Every DIT I’ve ever worked with does things the same way:

  1. Receive camera media
  2. Plug into laptop
  3. Copy to external media
  4. Return camera media
  5. Make second copy to other disk drive
  6. Wait for copying to complete
  7. Watch media directly from external drive
  8. Give one of the disk drives to director for rushes

Solution 4: more efficient workflow

With a NAS setup, here’s a better approach:

  1. Receive camera media
  2. Plug into NAS
  3. Tell NAS to start copying to itself and/or other connected drives (yes, you can still use rsync in most cases)
  4. Return camera media
  5. Everyone who wants to watch needs only connect via ethernet

This now gives rise to a new problem:

New problem: DIT has too little to do

Solution: Do something useful and beneficial, like logging all that data as it’s being shot.

Posted: November 4th, 2012
Categories: News
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Standard data transmission speeds…

The following table shows the data transmission speeds of common interfaces.

Note that you should always use the slowest interface for reference. So for example, if you copy a file across a gigabit ethernet to a drive connected via USB 2, you should refer to the USB 2 speed only.

Also bear in mind these are theoretical maximums, and real-world speeds will vary greatly. For example, although 802.11g has the same theoretical speed as 802.11g, the latter is far more stable in the real-world.

Posted: June 15th, 2012
Categories: Articles
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Comments: 2 comments

The Many Problems with Prelude…

I was initially very excited by the promise of Adobe Prelude (replacing Adobe OnLocation as of version CS6). The idea that it can streamline (even automate) the Digital Image Technician’s workflow of copying and checking digitally-sourced footage on-set and making proxies, thus freeing up the DIT to focus on more useful tasks, such as logging information into the footage’s metadata.

I spent a couple of days using it on a multi-camera shoot, but the results were disappointing. Allow me to count the ways:

  1. It hangs a lot
  2. It’s impossible to batch-edit metadata (it seems to work in principle, but ultimately it will hang)
  3. If any errors are detected during an ingest, none of the footage ingested shows in the project window
  4. You can create bins, but cannot open these bins in separate windows
  5. There’s no way to create metadata templates (so that you only see/edit the metadata tags you’re interested in)
  6. Ingested footage doesn’t appear in the project window until the entire ingest has completed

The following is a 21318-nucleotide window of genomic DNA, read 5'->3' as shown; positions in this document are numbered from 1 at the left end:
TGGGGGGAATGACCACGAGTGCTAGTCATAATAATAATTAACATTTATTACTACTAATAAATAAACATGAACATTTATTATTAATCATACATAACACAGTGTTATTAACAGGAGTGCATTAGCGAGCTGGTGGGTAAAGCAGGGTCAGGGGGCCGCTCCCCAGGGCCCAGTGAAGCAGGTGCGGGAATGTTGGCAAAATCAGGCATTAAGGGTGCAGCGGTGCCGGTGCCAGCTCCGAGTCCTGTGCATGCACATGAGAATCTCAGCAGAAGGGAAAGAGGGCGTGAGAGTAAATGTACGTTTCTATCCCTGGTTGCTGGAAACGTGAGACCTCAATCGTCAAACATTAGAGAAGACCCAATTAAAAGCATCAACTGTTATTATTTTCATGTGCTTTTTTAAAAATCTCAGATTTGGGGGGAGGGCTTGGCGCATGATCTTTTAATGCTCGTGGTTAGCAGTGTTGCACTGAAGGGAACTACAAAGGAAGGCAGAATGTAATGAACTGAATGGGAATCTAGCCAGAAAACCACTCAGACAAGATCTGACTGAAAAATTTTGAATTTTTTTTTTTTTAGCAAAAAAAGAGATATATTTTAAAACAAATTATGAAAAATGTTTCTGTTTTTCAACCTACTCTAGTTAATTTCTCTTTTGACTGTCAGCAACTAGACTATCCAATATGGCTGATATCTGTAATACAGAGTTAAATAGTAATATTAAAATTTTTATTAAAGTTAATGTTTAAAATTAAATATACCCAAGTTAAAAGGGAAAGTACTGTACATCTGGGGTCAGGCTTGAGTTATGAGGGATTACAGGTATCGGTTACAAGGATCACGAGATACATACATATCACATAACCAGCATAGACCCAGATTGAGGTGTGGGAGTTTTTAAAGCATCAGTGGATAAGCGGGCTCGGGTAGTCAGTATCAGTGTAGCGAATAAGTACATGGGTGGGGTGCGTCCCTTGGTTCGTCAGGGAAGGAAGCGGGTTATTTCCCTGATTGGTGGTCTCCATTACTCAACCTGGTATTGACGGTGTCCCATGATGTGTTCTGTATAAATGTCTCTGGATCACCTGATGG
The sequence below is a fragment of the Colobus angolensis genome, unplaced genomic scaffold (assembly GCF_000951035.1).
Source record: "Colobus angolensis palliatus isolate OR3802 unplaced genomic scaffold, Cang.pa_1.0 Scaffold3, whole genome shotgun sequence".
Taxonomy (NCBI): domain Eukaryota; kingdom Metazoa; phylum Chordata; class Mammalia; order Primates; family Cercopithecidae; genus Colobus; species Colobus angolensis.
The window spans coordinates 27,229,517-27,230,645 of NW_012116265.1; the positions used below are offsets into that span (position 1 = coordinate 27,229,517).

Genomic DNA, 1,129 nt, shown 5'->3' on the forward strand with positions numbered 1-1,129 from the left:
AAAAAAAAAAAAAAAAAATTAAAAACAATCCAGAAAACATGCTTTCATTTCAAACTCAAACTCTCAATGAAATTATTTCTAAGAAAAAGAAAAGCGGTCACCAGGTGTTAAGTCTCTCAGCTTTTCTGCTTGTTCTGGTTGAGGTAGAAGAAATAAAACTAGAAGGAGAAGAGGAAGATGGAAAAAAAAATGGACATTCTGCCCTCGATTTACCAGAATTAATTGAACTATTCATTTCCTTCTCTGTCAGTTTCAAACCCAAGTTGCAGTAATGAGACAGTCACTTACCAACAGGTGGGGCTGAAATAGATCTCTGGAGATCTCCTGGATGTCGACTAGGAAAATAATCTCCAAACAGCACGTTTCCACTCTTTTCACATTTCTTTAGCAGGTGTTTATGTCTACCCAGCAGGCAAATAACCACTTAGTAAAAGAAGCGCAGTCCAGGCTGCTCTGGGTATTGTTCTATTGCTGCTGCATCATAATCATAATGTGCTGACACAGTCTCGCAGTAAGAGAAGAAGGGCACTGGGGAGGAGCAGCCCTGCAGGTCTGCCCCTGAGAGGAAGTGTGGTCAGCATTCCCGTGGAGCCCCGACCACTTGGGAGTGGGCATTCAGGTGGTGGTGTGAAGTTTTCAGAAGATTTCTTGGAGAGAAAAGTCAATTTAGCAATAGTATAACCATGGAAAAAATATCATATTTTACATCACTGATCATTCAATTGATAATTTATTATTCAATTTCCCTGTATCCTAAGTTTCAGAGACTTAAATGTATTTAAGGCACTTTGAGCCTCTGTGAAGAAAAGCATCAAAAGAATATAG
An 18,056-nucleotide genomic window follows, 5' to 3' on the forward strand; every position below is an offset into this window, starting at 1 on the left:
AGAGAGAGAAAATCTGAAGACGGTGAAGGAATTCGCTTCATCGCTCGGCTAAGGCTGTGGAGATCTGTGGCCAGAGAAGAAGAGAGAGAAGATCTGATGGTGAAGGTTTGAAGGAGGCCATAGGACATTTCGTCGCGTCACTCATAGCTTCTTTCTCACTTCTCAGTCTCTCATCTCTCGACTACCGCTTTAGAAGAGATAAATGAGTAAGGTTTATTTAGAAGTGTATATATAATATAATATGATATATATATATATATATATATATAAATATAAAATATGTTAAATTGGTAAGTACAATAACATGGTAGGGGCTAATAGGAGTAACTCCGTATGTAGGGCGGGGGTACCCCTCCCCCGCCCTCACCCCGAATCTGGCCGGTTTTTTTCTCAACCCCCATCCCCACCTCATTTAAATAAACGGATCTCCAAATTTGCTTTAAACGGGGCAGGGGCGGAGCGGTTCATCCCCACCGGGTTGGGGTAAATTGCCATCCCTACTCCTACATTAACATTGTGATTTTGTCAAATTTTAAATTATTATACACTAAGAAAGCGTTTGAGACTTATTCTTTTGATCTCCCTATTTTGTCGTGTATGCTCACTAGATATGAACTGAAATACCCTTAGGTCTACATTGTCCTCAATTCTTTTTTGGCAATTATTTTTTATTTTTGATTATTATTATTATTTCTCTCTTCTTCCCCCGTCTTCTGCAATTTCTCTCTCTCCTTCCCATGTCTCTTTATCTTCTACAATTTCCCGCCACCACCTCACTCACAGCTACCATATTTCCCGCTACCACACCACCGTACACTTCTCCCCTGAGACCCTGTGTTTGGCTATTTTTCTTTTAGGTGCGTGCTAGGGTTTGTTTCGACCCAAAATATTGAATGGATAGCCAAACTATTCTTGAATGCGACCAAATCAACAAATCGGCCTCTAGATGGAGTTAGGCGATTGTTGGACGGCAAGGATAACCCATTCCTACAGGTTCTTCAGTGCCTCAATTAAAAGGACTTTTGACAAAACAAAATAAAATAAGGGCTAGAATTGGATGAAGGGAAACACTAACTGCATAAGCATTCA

7. It’s not possible to transcode footage from the project window
  8. It’s not possible to duplicate footage from the project window
  9. There’s no way to apply metadata during ingest
  10. Despite it being plastered all over the product page on Adobe’s website, there’s no way to transcribe the audio from within Prelude
  11. There’s no way to do anything clever with the metadata. For example, I was hoping I’d be able to produce copies of the clips but renamed to the scene and take number. No such luck.
  12. There’s no thumbnail view
  13. You can’t sort clips by any metadata field (in fact, you can’t display the metadata fields in the spreadsheet-like project view)
  14. You can’t set any event (notification, action) to trigger on completion of ingest
  15. There’s no way to filter the event list
  16. The help system redirects to the Adobe website (because when you’re on-set you always have a reliable internet connection)
  17. Worst of all, it seems to be corrupting files whilst copying (although I can’t prove this conclusively, I did encounter 2 corrupt copied files although the originals were intact)

Although this isn’t a case of “Adobe dropped the ball” (it is only the first release, after all), it does seem like even basic functionality that is required by all DITs is missing. Part of the reason this is so disappointing is because they already have much of this working in Lightroom. They’ve even structured the UI with a 4-room (ingest, logging, list, rough cut) metaphor along the same lines of Lightroom, but have failed to properly utilise it.

It does seem that Adobe is using Prelude to push you into moving the footage into Premiere and then doing more there, but I don’t really want to start moving data between applications at this stage. There’s a “rough cut” feature that I didn’t even use, because well, that’s what Premiere is for.

Posted: May 12th, 2012
Categories: Opinion
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Comments: 2 comments

The Hiero we deserve, not the Hiero we need…

The Foundry’s Hiero launched last month, after a public beta period. Described as “a pipeline in a box”, perhaps the best way to think about is a bells & whistles conforming system.

Here are some of the things it can do: